Why do U.S. students fall behind in academic accomplishments? According to international comparisons, instruction in the United States is less challenging, more focused on absorbing facts, and less focused on high-level reasoning and critical thinking than in other countries m. A growing number of experts believe that the U.S. No Child Left Behind Act has contributed to these trends because it mandates severe sanctions for schools whose students do not meet targeted goals on achievement tests——initially, student transfers to higher-performing schools, and ultimately, staff firing, closure, state takeover, or other restructuring. Furthermore, compared with top-achieving nations, the United States is far less equitable in the quality of education it provides to its low-income and ethnic minority students. And U.S. teachers vary much more in training, salaries, and teaching conditions.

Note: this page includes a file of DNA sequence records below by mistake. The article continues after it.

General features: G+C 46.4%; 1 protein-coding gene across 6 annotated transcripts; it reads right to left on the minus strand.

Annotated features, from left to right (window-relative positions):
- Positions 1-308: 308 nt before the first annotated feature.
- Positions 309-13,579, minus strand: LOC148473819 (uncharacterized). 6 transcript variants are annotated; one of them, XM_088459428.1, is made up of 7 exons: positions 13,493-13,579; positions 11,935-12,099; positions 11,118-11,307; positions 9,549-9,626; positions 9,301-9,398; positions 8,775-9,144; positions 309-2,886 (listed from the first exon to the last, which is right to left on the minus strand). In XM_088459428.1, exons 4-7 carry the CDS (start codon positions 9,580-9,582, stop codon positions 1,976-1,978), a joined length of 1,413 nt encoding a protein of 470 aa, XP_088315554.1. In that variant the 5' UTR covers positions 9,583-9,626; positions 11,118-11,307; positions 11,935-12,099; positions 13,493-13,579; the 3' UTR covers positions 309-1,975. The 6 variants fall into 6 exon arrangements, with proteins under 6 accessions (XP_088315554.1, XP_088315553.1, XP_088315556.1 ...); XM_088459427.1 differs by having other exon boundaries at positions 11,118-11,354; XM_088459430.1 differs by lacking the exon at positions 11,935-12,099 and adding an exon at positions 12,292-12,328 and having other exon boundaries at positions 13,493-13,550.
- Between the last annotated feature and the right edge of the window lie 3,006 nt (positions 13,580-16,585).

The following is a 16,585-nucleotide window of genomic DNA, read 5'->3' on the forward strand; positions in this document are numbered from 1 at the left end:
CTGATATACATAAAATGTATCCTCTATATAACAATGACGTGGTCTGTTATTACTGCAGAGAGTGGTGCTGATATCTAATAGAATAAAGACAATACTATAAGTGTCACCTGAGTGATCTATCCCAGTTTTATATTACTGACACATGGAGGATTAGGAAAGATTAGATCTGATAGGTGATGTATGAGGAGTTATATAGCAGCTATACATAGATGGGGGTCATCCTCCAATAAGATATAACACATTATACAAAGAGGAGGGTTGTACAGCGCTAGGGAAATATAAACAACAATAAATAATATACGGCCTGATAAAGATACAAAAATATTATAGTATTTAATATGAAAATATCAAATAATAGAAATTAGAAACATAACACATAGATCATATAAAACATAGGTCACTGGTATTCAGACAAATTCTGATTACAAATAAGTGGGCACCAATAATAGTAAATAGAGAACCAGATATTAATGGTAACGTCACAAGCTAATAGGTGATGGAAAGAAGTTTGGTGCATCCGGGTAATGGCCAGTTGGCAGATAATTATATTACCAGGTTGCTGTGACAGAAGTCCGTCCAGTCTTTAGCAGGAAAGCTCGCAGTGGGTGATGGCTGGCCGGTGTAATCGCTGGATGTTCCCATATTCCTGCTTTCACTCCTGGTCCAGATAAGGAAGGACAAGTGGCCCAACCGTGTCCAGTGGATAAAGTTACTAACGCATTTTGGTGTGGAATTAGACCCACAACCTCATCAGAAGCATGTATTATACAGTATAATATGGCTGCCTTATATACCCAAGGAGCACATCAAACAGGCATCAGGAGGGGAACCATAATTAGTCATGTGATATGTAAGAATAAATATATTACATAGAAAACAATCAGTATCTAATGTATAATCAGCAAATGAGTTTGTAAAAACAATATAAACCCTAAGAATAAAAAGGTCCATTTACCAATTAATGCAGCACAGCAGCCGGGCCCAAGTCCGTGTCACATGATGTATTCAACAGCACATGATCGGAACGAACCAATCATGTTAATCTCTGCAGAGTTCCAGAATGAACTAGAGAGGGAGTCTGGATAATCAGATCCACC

Finland is a case in point. In the 1980s, it abandoned a national testing system used to ability-group students and replaced it with curricula, teaching practices, and assessments aimed at cultivating initiative, problem solving, and creativity——vital abilities needed for success in the twenty-first century. Finnish teachers are highly trained: They must complete several years of graduate-level education at government expense. And the Finnish education is grounded in equal opportunity for all——a policy that has nearly eliminated SES variations in achievement, despite an influx of immigrant students from low-income families into Finnish schools over the past decade.
In-depth research on learning environments in Asian nations, such as Japan, Korea, and Taiwan, also highlights social forces that foster strong student learning. Among these is cultural valuing of effort. Whereas American parents and teachers tend to regard Native ability as the key to academic success, Japanese, Korean, and Taiwanese parents and teachers believe that all children can succeed academically as long as they try hard. Asian parents devote many more hours to helping their children with homework. And Asian children, influenced by collectivist values, typically view striving to do well in school as a moral obligation——-part of their responsibility to family and community.